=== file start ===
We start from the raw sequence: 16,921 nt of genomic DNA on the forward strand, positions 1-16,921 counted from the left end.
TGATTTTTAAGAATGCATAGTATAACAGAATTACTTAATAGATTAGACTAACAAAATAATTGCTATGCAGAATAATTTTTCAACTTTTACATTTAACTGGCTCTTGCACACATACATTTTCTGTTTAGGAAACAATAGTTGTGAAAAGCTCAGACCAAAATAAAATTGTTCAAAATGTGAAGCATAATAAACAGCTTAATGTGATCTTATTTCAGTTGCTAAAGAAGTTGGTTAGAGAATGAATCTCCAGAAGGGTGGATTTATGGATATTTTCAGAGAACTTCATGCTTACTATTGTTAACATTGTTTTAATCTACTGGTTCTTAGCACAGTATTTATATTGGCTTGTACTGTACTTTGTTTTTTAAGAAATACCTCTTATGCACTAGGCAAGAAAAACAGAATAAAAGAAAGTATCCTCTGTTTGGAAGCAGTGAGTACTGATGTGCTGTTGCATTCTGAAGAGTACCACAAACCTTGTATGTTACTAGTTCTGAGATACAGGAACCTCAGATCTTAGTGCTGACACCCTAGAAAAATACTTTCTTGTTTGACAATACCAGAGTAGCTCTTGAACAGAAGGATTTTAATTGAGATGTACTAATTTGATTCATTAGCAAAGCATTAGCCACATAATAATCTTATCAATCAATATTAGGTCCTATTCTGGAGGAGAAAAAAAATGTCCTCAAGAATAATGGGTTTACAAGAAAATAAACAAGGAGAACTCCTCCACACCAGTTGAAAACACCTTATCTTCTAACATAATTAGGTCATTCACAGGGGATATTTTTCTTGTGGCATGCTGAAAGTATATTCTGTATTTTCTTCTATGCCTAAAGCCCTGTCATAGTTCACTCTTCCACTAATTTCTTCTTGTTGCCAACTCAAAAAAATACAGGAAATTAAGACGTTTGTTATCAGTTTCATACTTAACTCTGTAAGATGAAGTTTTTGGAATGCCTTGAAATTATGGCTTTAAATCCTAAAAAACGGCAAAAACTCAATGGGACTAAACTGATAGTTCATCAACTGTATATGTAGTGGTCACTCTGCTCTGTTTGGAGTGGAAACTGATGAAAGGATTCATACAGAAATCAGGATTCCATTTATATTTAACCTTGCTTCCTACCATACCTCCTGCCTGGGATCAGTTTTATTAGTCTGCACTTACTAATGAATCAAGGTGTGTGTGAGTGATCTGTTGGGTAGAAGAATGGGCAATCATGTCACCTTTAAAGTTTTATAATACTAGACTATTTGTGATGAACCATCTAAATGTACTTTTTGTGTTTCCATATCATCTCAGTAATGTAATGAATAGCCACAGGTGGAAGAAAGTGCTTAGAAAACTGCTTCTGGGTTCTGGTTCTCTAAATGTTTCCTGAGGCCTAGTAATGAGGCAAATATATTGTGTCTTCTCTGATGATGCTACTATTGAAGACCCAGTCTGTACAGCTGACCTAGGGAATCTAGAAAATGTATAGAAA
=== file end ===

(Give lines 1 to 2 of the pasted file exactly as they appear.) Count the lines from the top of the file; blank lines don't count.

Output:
We start from the raw sequence: 16,921 nt of genomic DNA on the forward strand, positions 1-16,921 counted from the left end.
TGATTTTTAAGAATGCATAGTATAACAGAATTACTTAATAGATTAGACTAACAAAATAATTGCTATGCAGAATAATTTTTCAACTTTTACATTTAACTGGCTCTTGCACACATACATTTTCTGTTTAGGAAACAATAGTTGTGAAAAGCTCAGACCAAAATAAAATTGTTCAAAATGTGAAGCATAATAAACAGCTTAATGTGATCTTATTTCAGTTGCTAAAGAAGTTGGTTAGAGAATGAATCTCCAGAAGGGTGGATTTATGGATATTTTCAGAGAACTTCATGCTTACTATTGTTAACATTGTTTTAATCTACTGGTTCTTAGCACAGTATTTATATTGGCTTGTACTGTACTTTGTTTTTTAAGAAATACCTCTTATGCACTAGGCAAGAAAAACAGAATAAAAGAAAGTATCCTCTGTTTGGAAGCAGTGAGTACTGATGTGCTGTTGCATTCTGAAGAGTACCACAAACCTTGTATGTTACTAGTTCTGAGATACAGGAACCTCAGATCTTAGTGCTGACACCCTAGAAAAATACTTTCTTGTTTGACAATACCAGAGTAGCTCTTGAACAGAAGGATTTTAATTGAGATGTACTAATTTGATTCATTAGCAAAGCATTAGCCACATAATAATCTTATCAATCAATATTAGGTCCTATTCTGGAGGAGAAAAAAAATGTCCTCAAGAATAATGGGTTTACAAGAAAATAAACAAGGAGAACTCCTCCACACCAGTTGAAAACACCTTATCTTCTAACATAATTAGGTCATTCACAGGGGATATTTTTCTTGTGGCATGCTGAAAGTATATTCTGTATTTTCTTCTATGCCTAAAGCCCTGTCATAGTTCACTCTTCCACTAATTTCTTCTTGTTGCCAACTCAAAAAAATACAGGAAATTAAGACGTTTGTTATCAGTTTCATACTTAACTCTGTAAGATGAAGTTTTTGGAATGCCTTGAAATTATGGCTTTAAATCCTAAAAAACGGCAAAAACTCAATGGGACTAAACTGATAGTTCATCAACTGTATATGTAGTGGTCACTCTGCTCTGTTTGGAGTGGAAACTGATGAAAGGATTCATACAGAAATCAGGATTCCATTTATATTTAACCTTGCTTCCTACCATACCTCCTGCCTGGGATCAGTTTTATTAGTCTGCACTTACTAATGAATCAAGGTGTGTGTGAGTGATCTGTTGGGTAGAAGAATGGGCAATCATGTCACCTTTAAAGTTTTATAATACTAGACTATTTGTGATGAACCATCTAAATGTACTTTTTGTGTTTCCATATCATCTCAGTAATGTAATGAATAGCCACAGGTGGAAGAAAGTGCTTAGAAAACTGCTTCTGGGTTCTGGTTCTCTAAATGTTTCCTGAGGCCTAGTAATGAGGCAAATATATTGTGTCTTCTCTGATGATGCTACTATTGAAGACCCAGTCTGTACAGCTGACCTAGGGAATCTAGAAAATGTATAGAAA